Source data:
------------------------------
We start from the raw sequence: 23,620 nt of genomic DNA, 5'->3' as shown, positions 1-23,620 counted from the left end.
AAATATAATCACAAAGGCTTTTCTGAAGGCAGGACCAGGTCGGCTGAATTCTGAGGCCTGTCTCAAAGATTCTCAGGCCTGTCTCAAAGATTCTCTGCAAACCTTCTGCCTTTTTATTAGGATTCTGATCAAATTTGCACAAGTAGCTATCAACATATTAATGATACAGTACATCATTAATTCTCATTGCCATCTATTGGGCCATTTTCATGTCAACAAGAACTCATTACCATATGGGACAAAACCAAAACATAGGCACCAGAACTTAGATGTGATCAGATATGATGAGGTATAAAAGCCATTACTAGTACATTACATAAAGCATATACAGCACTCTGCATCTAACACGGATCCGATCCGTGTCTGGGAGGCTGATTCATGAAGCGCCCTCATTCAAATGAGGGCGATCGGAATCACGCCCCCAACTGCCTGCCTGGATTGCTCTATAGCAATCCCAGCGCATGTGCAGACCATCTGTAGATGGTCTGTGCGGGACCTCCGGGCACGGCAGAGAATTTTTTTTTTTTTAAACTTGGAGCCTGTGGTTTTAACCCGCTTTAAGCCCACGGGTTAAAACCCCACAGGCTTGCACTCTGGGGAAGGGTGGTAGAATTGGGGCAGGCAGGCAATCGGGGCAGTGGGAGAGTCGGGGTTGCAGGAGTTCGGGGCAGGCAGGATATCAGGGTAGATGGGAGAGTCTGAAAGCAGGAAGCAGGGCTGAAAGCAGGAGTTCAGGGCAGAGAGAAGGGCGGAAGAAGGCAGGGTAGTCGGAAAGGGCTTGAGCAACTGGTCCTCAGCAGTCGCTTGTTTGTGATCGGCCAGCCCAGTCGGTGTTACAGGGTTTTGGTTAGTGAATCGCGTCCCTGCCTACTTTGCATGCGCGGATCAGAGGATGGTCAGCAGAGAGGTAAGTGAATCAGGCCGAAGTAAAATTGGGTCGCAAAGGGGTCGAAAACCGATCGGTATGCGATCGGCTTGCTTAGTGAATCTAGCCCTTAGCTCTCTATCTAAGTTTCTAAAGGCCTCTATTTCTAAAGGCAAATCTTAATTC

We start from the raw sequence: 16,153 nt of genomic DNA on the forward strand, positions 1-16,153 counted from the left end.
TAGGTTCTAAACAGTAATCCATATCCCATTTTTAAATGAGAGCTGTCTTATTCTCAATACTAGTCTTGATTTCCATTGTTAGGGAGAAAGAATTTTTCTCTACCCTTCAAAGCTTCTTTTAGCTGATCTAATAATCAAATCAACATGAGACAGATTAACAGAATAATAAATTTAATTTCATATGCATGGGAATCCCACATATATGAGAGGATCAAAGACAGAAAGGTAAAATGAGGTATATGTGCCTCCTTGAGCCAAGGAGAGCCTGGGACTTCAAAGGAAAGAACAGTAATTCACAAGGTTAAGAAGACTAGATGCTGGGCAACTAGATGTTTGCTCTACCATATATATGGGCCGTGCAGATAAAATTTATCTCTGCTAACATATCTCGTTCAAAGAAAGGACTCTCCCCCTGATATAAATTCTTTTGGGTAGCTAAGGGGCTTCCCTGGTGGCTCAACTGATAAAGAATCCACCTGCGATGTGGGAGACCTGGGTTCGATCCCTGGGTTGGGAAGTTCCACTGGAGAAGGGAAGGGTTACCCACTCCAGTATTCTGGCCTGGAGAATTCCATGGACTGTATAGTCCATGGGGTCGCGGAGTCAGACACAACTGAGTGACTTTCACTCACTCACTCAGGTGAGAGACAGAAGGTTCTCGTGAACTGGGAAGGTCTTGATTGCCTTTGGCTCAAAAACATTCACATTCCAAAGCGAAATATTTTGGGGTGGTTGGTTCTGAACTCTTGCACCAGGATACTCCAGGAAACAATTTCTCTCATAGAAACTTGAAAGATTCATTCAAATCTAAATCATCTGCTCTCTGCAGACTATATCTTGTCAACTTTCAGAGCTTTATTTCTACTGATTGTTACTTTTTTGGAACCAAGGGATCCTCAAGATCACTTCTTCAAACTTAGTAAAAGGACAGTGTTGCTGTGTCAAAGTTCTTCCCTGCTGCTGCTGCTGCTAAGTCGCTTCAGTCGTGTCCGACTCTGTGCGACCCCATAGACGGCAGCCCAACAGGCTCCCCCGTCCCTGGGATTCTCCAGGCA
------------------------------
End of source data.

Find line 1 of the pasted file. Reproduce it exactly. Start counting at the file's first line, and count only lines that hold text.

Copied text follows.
We start from the raw sequence: 23,620 nt of genomic DNA, 5'->3' as shown, positions 1-23,620 counted from the left end.